Women receive help for heart attacks later than men


By Amy Norton
HealthDay Reporter

MONDAY, May 10, 2021 (HealthDay News) – When young women land in emergency rooms with chest pain, wait longer and receive less treatment than their male counterparts, according to a preliminary study.

Through a federal survey of U.S. hospitals, researchers found that younger women with chest pain were treated less urgently than men their age. This includes a lower probability of receiving standard tests to diagnose one heart attack.

Chest pain can have several causes, including minor problems such as muscle tension i acid reflux.

But it is also the most common symptom of a heart attack in both women and men, said study co-author Dr. Harmony Reynolds, a cardiologist at NYU Langone Health in New York City.

It is unclear why young women were treated differently for chest pain. But some implicit biases from some medical professionals could be working, Reynolds said. The old stereotype that heart attack is a “human disease” still persists.


The study is not the first to uncover a gender gap in the treatment of heart attack. Others have shown that women receive less of the drugs recommended for post-heart attack care and have a higher risk of dying within a few years of a heart attack.

The new findings add to the overview, in part, by focusing on younger adults, said lead researcher Dr. Darcy Bank, resident in internal medicine at NYU Langone.

Although heart attacks are more common among older adults, they also affect younger ages.

In fact, Banco said, some “concerning trends” have been seen in recent years among young Americans, especially women.

A study published in February found that since 2010, heart disease deaths have increased among U.S. women under 65. The researchers noted that “epidemics are worsening.” obesity i type 2 diabetes as probable culprits.

And over the past two decades, about a third of women hospitalized for a heart attack were under 55, according to the American College of Cardiology (ACC).

The current study focused on emergency care, using data collected from U.S. hospitals between 2014 and 2018.


It was found that women were just as likely as men to arrive by ambulance, but their cases were less often judged as “emerging.” On average, women waited about 11 more minutes to receive care.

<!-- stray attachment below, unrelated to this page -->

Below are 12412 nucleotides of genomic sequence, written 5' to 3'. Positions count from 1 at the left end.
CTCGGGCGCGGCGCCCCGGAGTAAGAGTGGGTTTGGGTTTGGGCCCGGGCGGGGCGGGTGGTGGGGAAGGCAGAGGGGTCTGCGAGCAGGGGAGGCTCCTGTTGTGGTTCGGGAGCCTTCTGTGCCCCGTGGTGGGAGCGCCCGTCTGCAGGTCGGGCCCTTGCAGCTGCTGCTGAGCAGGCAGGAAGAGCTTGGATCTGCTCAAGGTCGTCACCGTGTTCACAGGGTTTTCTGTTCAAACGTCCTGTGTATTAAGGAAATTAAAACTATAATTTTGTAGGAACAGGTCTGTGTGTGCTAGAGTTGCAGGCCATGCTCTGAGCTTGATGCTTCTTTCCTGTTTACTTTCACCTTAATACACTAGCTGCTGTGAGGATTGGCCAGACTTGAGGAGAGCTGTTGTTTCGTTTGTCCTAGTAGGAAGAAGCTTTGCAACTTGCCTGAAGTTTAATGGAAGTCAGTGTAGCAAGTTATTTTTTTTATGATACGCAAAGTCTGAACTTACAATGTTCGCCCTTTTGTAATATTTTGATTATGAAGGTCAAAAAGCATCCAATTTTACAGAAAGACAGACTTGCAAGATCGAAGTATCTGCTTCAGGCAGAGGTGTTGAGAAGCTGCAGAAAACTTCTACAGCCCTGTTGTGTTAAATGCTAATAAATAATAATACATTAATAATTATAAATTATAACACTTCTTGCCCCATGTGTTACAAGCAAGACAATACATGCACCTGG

This may seem like a small difference, but the minutes are important in heart attack treatment, Banco noted.

According to medical guidelines, all patients arriving in the emergency room with possible symptoms of a heart attack should receive an electrocardiogram (ECG) within 10 minutes. Electrocardiograms record the electrical activity of the heart and are the standard initial test for diagnosing a heart attack.

However, young women in this study of 18- to 55-year-olds were less likely to receive an electrocardiogram: about 74%, compared with 79% of men. Consultants also saw women less frequently, such as a cardiologist (8.5% vs. 12%), or were placed on cardiac control (25% versus 30%).

Bank will present the results on Saturday at the ACC’s annual meeting, which will be held online. Studies reported at meetings are generally considered preliminary until they are published in a peer-reviewed journal.


The finding did not surprise Dr. Ileana Piña, a volunteer medical expert with the American Heart Association.

“The perception that women don’t have heart disease is still out there,” said Piña, a clinical professor of medicine at Central Michigan University.

He said examples abound in which women’s symptoms are nullified as stress or indigestion. Although heart disease is the number 1 killer in both men and women, Piña said.

What should women do?

First, it is important to know the symptoms of a heart attack and act on them, the three doctors said.

Keep in mind, according to Reynolds, that heart attacks often cause discomfort (rather than crushing pain) in the chest. And women are more likely than men to suffer from some other symptoms, such as shortness of breath, nausea, and pain moving in the jaw or upper back.

When some symptoms appear, some studies have found that women often delay the 911 call.

“We will call everyone except ourselves,” Piña said.

But, as the current study shows, even when women with chest pain call an ambulance, their care may not be the same as that of men.


Again, the three doctors received similar advice: ask questions. Tell emergency providers that you are concerned that you have a heart attack and that you want to know what tests have been done.

Piña recommended asking the cardiologist on duty.

“I think we have to be a little picky,” he said.

More information

The American Heart Association has more advantages women and heart disease.

SOURCES: Darcy Bank, MD, MPH, resident in internal medicine, NYU Langone Health, New York; Harmony Reynolds, MD, associate professor of medicine at New York City’s Grossman School of Medicine; Ileana Piña, MD, MPH, clinical professor, medicine, Central Michigan University, Mount Pleasant, Michigan, and volunteer medical expert, American Heart Association, Dallas; presentation, online meeting, American College of Cardiology, May 15, 2021

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